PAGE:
Jesus leaves the synagogue crowd, still awestruck, and goes home with Peter for rest. When they arrive, Peter's mother-in-law is sick with a "great fever"-- a manifestation of Satan's rage? Jesus heals her, she gets up and helps serve lunch to him and his friends.


Word spreads, and at sundown, crowds of sick and possessed people are at Peter's door. They didn't dare come on Sabbath--fearing church authorities.


Sadly, the church leaders are in more danger than the demon-possessed man because they feel no need. They don't value scripture because they study it to support their views and traditions. They deny its truth and power leaving them unchanged and powerless against Satan.


Jesus uses scripture to learn who he is, who God is, who Satan is and defeat him.


God isn't into control, and will not control our minds; but if we want truth, we are promised we will know what is true, and the truth will set us free.*


Jesus heals people late into the night. Hour after hour they come, and He responds to their need, happy to restore so many to health and happiness.


Finally, the long exciting day is over, Peter's house is quiet. Jesus sleeps too, but waking "a great while before day" he goes outside, needing recharging in time alone with God even more than sleep.


Peter goes outside and finds him before breakfast--already people have come. But Jesus isn't satisfied to be a wonder-worker. He wants people to see who God is. So he says, "Let's take our message on the road."


Mark 1:29-39, Matthew 8:14-16, Luke 4:38-44 *John 7:17, 8:32



By Arla, Aug 6 2019 01:00AM

The possessed man never intended to be a spectacle, an embarrassment to his family. He was captivated by pleasure and thought he would make life delightful. He had been attracted into enemy territory and now they have complete control.


When he would sacrifice everything to regain personal power, he is helpless. Satan has nearly taken over his power to think and decide. He can’t even speak his own words to ask for help! Israel is ignorant of their worst enemies. They want a Messiah to conquer their Roman oppressors; but the only army Jesus takes on is Satan’s, whose success with Eve, empowered evil angels to try and take over the minds and bodies of humans, blaming their resulting misery on God.*


Jesus hears what the man can't say. His words break Satan’s power, who summons all of his forces to oppose Jesus at every step.


Jesus is revealing God’s character, bringing freedom and new life, but causing feverish intensity in the dark side.


No cry to God, no attempt to reconnect with Him, goes unnoticed, even it if doesn’t have words. No matter how broken or weak we are, as long as we want a relationship with God we are not left to Satan’s power or our own helplessness.**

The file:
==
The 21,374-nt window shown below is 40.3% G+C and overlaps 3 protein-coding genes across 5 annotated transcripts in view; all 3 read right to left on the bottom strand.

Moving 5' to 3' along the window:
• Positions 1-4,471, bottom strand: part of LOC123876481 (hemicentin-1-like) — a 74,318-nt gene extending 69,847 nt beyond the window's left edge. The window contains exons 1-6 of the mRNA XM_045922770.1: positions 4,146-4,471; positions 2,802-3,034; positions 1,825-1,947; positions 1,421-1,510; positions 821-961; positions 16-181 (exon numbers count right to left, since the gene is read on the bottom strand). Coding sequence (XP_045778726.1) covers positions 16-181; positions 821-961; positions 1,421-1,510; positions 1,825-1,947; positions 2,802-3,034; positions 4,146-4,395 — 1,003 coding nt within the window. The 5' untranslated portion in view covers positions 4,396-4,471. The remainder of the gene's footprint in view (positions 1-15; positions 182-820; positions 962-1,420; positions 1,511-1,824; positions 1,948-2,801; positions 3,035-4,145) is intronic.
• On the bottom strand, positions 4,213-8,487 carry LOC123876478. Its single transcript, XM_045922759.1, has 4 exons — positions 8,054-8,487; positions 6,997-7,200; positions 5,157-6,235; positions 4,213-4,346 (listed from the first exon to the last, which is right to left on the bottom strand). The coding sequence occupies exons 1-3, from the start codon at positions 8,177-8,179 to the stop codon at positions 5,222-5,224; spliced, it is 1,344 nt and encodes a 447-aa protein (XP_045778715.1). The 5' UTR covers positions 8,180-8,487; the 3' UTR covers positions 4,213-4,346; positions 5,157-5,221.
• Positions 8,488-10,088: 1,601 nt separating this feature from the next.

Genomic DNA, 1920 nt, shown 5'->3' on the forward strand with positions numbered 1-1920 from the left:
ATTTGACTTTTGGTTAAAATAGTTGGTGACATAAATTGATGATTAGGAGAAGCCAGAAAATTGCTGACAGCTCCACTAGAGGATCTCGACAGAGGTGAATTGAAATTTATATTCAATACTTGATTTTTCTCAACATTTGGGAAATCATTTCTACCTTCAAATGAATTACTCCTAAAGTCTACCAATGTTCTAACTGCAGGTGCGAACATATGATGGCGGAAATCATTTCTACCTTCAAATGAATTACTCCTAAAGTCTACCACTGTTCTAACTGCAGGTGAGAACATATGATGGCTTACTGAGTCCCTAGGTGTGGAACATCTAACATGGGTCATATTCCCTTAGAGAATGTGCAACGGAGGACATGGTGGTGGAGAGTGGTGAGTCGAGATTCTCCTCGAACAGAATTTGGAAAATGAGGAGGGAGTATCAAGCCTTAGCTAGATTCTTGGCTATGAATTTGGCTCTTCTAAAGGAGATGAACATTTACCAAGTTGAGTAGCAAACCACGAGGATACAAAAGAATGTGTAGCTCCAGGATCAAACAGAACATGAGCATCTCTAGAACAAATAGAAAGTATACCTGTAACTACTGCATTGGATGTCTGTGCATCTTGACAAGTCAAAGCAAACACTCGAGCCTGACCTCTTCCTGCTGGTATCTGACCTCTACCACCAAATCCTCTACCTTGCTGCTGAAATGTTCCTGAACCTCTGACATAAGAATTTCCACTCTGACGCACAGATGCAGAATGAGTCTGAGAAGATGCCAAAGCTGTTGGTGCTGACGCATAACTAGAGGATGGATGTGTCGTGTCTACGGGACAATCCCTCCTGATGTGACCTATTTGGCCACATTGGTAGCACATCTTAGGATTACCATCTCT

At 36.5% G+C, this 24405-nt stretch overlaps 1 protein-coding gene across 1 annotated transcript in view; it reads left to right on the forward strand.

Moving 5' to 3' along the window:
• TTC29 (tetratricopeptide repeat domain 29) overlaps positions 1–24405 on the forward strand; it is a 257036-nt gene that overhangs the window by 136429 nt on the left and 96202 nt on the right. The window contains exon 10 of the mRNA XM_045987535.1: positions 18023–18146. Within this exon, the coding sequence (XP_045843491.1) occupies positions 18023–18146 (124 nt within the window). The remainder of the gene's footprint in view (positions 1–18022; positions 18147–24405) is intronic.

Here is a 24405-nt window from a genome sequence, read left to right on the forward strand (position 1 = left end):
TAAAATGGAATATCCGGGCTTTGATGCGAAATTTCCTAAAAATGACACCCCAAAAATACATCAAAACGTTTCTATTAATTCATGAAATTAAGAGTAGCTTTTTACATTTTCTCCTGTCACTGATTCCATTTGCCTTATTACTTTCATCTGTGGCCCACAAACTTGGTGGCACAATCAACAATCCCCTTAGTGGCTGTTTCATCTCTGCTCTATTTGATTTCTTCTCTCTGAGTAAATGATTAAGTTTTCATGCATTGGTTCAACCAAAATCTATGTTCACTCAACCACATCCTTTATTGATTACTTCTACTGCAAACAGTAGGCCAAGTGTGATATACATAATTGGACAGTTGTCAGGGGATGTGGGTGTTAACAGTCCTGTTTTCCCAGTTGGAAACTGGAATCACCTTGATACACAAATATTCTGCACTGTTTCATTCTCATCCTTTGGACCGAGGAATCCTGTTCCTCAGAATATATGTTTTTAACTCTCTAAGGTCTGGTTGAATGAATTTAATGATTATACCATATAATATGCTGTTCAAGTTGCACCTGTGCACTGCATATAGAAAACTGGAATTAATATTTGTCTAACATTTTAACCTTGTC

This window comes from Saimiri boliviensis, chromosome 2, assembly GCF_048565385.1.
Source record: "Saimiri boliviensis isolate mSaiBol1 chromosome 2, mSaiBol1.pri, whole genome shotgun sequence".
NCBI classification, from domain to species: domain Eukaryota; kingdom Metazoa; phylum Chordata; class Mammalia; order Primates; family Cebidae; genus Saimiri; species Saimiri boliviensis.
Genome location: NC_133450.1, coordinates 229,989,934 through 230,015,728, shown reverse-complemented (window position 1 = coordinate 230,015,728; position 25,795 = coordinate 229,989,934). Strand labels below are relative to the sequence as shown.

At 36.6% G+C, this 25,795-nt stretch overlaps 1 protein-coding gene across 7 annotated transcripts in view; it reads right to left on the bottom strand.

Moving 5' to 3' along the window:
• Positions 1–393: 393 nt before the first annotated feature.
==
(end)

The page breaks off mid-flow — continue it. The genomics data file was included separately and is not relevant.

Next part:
This is a universal conflict that climaxed with Jesus, but is building into one final confrontation to come. Now Satan’s side works most effectively disguised as angels of light, and people listen. The only means for recognizing deception and defeating evil spirits is knowing God personally.***

 

*Genesis 6:5, 12-13  **Matthew 28:20, John 7:17  ***2Corinthians 11:14, 1Timothy 4:1, 2Thessalonians 2:8-10, John 17:3


By Arla, Aug 5 2019 01:00AM

As Jesus teaches in the synagogue at Capernaum, God's sweet presence rests on the people. The peace combined with the relaxed genuineness and confidence of Jesus wraps around them, and they feel as if they're in heaven.


He speaks of the kingdom of love he has come to establish, and his mission to free Satan's prisoners.


Suddenly, he is interrupted by a shriek, the people's minds are diverted from Jesus' words.


A feeling of terror replaces the tranquility, as a madman cries, "Let us alone! What do you want with us? Have you come to destroy us? I know who you are, the Holy One of God!"


Who wants endosement by a devil? Satan had led his victim to the synagogue to disrupt the harmony, distract people's minds, cause terror, and leave an ugly feeling.


In Jesus' presence, the victim dimly comprehends Jesus' power and longs for freedom, but another's will holds him; when he opens his mouth to ask for help, all that comes out is the devil's words. The conflict between the power of Satan and the man's own desire is terrible. It seems he will die in the struggle.


Everything is confusion. Darkness and Light stand face to face again.


Jesus addresses the evil spirit, "Be quiet, and come out of him."


With another shriek, the man is thrown to the floor convulsing. Then he lies quietly.


All are sure he is dead.


But now Jesus' hand helps him stand before the people unharmed, his eyes alight with intelligence and grateful tears. Jesus' authority frees another of Satan's captives and restores joy.


Mark 1:21-28


By Arla, Aug 2 2019 01:00AM

Jesus loves Capernaum. It comes to be known as "his city," and its situation is a convenient center for his message. Being on the road that runs between Damascus, Jerusalem, Egypt and the Mediterranean, he can mingle with rich and poor, Jew or Gentile, either in their leisure or their business. From here his words and works will be carried to many countries.


Alive with beauty on the shore of Galilee, the area revitalizes Jesus with its orchards and vineyards, green fields and profusion of bright flowers.


No matter the warnings of the Sanhedrin, when it is known that Jesus is there, the synagogue is packed, with many standing outside. After the officer's son was healed, his family were transparent about their faith and brought many to see Jesus.